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Powering the ‘Now’ Economy
Aug 3 2015
Scale-out Database Meets Uptime Needs of Geographically Distributed Users
There’s no question: In today’s on-demand economy, customers must have consistent, accurate data access no matter where they are located. Systems need to respond within milliseconds with no downtime, ever. At the same time, the need for cost efficiency and agility is driving businesses toward the cloud. But porting the high-powered relational database management systems (RDBMSs) that run businesses to the cloud is not an easy task. The large databases used by most of the world’s largest companies cannot take advantage of the flexibility and power of the cloud.
For decades, RDBMS vendors have been working on solutions to the problem of ensuring transactional consistency in a geographically distributed world. Barry Morris co-founded NuoDB five years ago to take on the challenge and created a high-powered, scale-out database that would run on commodity hardware in cloud-based data centers.
Having achieved rapid growth in a fairly short amount of time, Morris is now moving from the CEO post into the position of executive chairman, where he will focus on supporting customers and strategic growth initiatives aimed at tapping a market that will top $40 billion this year, according to IDC.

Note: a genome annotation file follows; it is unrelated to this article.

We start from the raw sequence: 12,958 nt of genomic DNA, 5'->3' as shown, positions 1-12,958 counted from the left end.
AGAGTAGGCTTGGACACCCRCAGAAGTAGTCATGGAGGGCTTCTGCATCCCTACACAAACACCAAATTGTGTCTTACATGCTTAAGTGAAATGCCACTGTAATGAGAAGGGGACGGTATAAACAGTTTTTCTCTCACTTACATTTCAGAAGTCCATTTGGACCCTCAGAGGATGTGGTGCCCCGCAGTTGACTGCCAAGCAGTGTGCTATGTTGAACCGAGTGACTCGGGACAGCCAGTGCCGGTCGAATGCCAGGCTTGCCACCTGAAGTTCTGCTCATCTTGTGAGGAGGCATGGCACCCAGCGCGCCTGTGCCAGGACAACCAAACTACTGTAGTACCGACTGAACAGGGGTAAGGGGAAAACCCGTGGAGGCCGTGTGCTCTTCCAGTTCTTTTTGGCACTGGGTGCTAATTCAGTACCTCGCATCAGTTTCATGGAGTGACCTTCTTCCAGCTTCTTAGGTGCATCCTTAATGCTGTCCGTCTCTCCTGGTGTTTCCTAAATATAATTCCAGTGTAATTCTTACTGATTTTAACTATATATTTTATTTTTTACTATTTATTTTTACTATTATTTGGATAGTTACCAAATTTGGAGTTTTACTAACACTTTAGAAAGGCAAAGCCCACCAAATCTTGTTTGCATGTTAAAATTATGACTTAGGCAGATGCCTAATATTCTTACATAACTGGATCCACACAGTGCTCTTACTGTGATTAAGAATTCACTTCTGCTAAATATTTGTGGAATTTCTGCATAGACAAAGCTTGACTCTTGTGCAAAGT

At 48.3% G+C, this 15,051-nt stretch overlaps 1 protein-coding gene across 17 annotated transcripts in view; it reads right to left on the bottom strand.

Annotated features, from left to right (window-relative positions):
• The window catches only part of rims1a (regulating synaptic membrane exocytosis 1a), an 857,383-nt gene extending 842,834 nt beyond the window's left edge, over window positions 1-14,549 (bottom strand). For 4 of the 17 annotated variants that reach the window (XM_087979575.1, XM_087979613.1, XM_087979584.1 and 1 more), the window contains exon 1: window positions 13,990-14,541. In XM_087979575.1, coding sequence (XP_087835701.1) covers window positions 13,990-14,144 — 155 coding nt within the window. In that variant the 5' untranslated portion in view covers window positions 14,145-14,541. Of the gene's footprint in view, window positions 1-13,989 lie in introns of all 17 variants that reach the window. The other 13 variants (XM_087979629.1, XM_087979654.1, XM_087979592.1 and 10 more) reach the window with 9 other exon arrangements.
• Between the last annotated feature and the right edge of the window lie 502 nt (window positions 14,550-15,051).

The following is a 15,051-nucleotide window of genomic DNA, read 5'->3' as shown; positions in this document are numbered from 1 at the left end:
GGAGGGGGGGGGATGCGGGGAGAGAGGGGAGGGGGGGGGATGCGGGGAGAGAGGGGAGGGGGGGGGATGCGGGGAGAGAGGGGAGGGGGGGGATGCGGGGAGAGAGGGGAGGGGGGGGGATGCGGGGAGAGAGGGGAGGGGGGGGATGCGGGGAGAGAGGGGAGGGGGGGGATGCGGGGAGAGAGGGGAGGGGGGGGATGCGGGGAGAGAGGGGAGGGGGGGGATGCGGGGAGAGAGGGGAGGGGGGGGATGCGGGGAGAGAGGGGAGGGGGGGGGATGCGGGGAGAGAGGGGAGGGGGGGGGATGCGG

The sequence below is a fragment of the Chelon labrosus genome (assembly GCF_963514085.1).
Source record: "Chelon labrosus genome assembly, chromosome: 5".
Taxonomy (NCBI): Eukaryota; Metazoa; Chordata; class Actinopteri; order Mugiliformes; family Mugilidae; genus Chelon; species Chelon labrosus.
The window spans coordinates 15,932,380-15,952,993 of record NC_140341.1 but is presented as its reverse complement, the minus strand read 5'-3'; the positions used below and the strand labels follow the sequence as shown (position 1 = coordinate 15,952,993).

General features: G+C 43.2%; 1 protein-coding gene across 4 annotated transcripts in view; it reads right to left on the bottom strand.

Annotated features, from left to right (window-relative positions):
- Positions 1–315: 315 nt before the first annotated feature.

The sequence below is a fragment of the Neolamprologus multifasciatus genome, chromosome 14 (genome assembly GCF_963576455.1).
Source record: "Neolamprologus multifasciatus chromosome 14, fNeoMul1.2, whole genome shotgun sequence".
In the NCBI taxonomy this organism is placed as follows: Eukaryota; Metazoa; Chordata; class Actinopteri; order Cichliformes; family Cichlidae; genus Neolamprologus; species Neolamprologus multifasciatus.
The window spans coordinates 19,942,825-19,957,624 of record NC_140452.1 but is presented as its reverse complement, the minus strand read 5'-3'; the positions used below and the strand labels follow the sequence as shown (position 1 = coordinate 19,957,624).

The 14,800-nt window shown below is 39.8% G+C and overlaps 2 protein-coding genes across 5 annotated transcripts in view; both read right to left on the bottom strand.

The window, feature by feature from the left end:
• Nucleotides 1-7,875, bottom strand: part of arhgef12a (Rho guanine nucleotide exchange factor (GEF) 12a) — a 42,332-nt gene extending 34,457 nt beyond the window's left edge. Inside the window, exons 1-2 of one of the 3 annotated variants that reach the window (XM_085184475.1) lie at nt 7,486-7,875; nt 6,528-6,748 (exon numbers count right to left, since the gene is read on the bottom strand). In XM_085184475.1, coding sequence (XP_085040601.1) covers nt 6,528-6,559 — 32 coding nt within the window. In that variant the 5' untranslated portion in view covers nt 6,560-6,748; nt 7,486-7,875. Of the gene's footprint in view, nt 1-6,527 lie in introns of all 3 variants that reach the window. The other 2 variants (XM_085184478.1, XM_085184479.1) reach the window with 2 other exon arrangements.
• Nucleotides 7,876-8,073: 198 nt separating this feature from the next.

Some of the largest companies in the world trust their businesses to NuoDB, adds Morris. “Our customers are betting the farm on us. These databases will be in use for decades. These relationships are critical. It’s all about me being there with customers and understanding their business challenges.”
NuoDB is looking to capitalize on the market-wide move to cloud-based data centers running commodity hardware. “The shock is that the large-vendor databases don’t run on gangs of small machines, being designed for single, large, and very expensive computers. That is the problem that we have solved.”
The NuoDB database can be distributed geographically, meaning that users all over the world can access the same data at the same performance levels. This is another advantage, says Morris. “Companies need a database that will run simultaneously in different locations at the same time with the same information in all those places. It is actually really hard to do.”
Morris is accustomed to working closely with prominent customers such as Dassault Systemes, the 3D design software vendor. “Dassault is using our product in a very strategic way to support their 3D design suite. We don’t just sell them the software and run away. We work with them at every level of the organization, and we will do that for years to come.”
Knowing what customers are doing, where they are going, what they need – these will be top of mind of Morris and the rest of the NuoDB team going forward. NuoDB will apply its domain knowledge to benefit other companies in the space. “If you are working with the leading player in a domain, and you address their challenges, you solve them for others in that domain. That’s what we are trying to do,” says Morris.
As executive chairman, Morris will also focus on creating technology and distribution partnerships aimed at growth.
“This is a noisy and complex market,” says Morris. “We have a unique solution to the geo distribution problem and we are helping our customers move to the cloud today.”
Lauren Gibbons Paul, a freelance business/technology writer and editor, covers topics from big data and analytics to social and mobility. She regularly contributes to various publications, including CIO, Computerworld, Network World and State Tech magazine.